In this lesson, students think about what might happen to plants and animals if their environment changed and they were faced with conditions to which they were not well adapted. First, students read The Great Kapok Tree: A Tale of the Amazon Rain Forest by Lynne Cherry. Then they watch a video about camouflage and learn that praying mantises are well suited for life in the rain forest. Next, students play a predator/prey game to simulate what might happen to the praying mantis if the rain forest were cut down. Finally, they use a Web activity to explore what would happen to living things if the concentration of oxygen in the air changed.
- Understand the interrelationship between organisms (plants and animals) and their environment
- Understand that when environmental conditions change, some plants and animals survive and reproduce, while others die or move to new locations
- Observe ways in which changes in environmental conditions affect the organisms living in that environment
Grade Level: 3-5
- Two 45-minute blocks
- "The Great Kapok Tree: A Tale of the Amazon Rain Forest" by Lynne Cherry
- Handout: Atmospheric Oxygen Web Activity Worksheet PDF Document
- green print fabric (3' x 3')
- brown fabric (3' x 3')
- 100 one-inch squares of green construction paper
Before the Lesson
- Cut out the squares of green construction paper.
- Make a copy of the handout for each student.
Organisms can survive only in environments that meet their needs. The earth has many different environments, or biomes, and each has unique environmental conditions. These conditions, which include temperature, rainfall, soil quality, salinity, pH, and predators, present challenges to the living things born into that environment. Organisms have evolved features (structures and behaviors) that make them well adapted to tackle the challenges of the environment they live in. Changes in an organism's environment may result in death, migration, or survival of a few well-adapted individuals in the population.
1. Read aloud or have students read "The Great Kapok Tree: A Tale of the Amazon Rain Forest" by Lynne Cherry. Discuss the following:
- What impact will chopping down the rain forest have on the animals, the soil, and on humans?
2. Show students the Evolution of Camouflage video and discuss the following:
- The praying mantis is well disguised for life in a tropical tree. What might happen to praying mantises if all those trees were cut down?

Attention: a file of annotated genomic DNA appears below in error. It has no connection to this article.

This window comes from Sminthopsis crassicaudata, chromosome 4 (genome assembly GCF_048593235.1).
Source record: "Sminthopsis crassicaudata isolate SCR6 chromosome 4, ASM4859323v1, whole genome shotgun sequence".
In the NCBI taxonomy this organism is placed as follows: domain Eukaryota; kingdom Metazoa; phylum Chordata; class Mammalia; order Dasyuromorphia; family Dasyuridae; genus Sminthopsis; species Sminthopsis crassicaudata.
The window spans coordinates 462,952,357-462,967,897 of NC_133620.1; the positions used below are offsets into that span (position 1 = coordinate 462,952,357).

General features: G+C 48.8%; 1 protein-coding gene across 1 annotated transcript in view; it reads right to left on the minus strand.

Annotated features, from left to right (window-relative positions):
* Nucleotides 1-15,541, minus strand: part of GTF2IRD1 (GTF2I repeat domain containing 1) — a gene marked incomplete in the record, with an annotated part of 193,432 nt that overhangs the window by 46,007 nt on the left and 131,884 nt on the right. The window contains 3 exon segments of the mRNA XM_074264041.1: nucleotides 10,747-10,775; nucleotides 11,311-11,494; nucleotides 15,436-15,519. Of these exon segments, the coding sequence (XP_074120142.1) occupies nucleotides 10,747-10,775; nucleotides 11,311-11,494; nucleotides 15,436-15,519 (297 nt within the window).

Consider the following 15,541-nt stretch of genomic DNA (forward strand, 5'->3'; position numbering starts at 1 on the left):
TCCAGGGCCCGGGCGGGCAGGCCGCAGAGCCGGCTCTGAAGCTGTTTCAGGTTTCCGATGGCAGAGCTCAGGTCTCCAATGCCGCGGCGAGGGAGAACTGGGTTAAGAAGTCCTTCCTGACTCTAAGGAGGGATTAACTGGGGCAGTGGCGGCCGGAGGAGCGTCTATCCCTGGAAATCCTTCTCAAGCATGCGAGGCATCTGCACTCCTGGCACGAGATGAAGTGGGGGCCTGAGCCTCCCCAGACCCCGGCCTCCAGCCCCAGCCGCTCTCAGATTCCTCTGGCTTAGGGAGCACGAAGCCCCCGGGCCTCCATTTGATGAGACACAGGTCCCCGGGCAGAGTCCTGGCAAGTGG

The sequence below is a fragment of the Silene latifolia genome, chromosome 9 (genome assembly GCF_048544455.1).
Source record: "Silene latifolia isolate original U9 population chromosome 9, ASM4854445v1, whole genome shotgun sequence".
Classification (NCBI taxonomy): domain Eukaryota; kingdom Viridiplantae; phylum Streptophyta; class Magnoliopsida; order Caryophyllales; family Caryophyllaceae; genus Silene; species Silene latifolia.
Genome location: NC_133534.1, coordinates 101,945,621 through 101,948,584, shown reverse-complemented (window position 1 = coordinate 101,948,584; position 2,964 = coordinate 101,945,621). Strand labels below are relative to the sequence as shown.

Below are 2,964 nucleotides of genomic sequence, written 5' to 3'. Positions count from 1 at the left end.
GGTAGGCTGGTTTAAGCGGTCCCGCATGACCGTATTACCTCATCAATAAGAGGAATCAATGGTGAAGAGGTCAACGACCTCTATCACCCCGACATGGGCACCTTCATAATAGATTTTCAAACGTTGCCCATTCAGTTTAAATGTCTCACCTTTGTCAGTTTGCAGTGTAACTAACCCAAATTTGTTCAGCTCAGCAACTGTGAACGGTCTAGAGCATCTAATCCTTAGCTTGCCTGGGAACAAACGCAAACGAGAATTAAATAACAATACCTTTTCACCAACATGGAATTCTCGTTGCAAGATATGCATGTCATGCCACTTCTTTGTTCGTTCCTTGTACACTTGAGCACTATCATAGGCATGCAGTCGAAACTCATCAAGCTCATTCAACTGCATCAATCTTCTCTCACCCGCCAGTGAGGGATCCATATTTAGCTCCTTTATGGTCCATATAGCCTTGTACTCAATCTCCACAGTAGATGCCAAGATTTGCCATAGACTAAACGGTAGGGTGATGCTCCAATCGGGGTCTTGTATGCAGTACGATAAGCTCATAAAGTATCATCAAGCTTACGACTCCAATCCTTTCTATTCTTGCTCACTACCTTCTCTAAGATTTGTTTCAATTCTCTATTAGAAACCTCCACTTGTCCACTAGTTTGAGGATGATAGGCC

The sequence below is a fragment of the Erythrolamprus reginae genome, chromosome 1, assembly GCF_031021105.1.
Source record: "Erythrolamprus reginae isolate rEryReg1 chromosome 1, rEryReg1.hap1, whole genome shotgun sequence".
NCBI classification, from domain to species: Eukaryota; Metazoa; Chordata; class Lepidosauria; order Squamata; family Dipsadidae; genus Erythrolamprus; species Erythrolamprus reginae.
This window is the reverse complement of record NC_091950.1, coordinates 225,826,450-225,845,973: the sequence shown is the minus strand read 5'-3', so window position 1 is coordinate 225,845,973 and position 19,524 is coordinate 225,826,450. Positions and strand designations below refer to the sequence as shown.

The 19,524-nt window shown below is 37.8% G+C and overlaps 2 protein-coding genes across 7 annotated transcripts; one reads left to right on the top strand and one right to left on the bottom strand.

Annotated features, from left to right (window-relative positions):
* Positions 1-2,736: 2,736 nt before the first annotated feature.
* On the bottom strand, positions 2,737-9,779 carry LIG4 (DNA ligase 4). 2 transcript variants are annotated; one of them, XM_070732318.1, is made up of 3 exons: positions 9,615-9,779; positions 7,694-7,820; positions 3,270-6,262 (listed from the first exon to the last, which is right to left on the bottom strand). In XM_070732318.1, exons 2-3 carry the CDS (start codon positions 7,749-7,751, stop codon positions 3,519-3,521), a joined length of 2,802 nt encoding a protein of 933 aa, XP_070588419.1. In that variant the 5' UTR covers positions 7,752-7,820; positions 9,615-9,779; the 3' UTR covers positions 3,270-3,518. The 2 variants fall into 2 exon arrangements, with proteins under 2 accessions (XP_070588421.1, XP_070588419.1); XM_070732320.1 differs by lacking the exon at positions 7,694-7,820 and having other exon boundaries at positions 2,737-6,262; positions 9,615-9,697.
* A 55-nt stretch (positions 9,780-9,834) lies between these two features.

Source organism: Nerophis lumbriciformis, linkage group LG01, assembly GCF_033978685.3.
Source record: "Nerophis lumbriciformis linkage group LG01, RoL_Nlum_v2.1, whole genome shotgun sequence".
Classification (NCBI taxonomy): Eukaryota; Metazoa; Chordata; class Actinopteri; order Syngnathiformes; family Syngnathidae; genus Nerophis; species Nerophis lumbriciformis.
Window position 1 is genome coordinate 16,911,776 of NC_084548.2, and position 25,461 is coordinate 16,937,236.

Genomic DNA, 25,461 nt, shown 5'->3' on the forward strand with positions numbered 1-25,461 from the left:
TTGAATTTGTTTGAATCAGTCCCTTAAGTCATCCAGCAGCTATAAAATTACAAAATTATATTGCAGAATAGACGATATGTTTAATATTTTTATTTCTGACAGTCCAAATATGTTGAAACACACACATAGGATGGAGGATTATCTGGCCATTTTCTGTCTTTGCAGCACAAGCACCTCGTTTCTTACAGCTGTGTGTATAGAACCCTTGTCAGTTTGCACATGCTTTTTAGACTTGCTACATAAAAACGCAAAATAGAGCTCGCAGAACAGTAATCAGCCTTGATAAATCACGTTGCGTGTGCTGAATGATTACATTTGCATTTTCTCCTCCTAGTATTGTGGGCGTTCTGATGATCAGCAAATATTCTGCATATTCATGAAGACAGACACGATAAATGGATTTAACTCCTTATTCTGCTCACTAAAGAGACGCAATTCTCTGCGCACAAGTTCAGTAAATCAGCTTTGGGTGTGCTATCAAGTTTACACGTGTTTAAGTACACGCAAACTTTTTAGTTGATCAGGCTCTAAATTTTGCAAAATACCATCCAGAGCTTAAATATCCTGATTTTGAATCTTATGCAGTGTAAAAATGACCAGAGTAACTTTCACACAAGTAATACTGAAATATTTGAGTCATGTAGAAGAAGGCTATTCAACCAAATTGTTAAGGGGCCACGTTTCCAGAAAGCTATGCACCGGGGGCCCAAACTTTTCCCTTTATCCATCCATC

3. Place a large piece of green print fabric on a table. Scatter the green paper squares randomly across the fabric. Have students gather around the table and stand with their backs to the fabric. Tell them not to turn around yet.
Explain to the class that the green print fabric represents the trees in the rain forest, the green squares represent praying mantises, and students are birds that feed on these insects. When you give the signal, students will turn around quickly and grab as many bugs as they can. They will get only five seconds to feed. When you say stop, students must turn back around. Give the signal when you and students are ready.
4. After students feed, have them count how many praying mantises are left on the fabric.
5. Replace the green fabric with the brown fabric and scatter the green paper squares across the fabric again. Explain to students that the brown fabric represents the rain forest after all the trees have been cut down. Have students repeat the feeding experiment.
6. After students feed, have them count how many praying mantises are left on the table this time. Discuss the results of the experiment.
- What impact did changing the fabric color have on the number of green squares left on the table?
- How does this model illustrate the impact that cutting down trees has on the praying mantis population?
- What factors might be even more critical to mantis survival than lack of camouflage? (Example: food supply, shelter)
- If trees were cut down would all the praying mantis die? What features might help some of the remaining mantises survive in a treeless environment? (Example: a brownish coloring)
7. After students feed, have them count how many praying mantises are left on the table this time. Discuss the results of the experiment.
- What might happen to plants and animals if the amount of oxygen in the air changed?
8. Distribute a copy of the Handout: Atmospheric Oxygen Web Activity Worksheet (PDF) worksheet to each student. Have them answer the first two questions.
9. Have students conduct the Atmospheric Oxygen activity and answer the remaining questions on the handout. Then discuss their answers to the questions.
10. For homework, have students explain to their families why it's so important to preserve the tropical rain forest. Ask them to brainstorm things they as a family can do to help. (To encourage students to follow through, you might require them to bring in their brainstormed list signed by all family members participating in the activity.)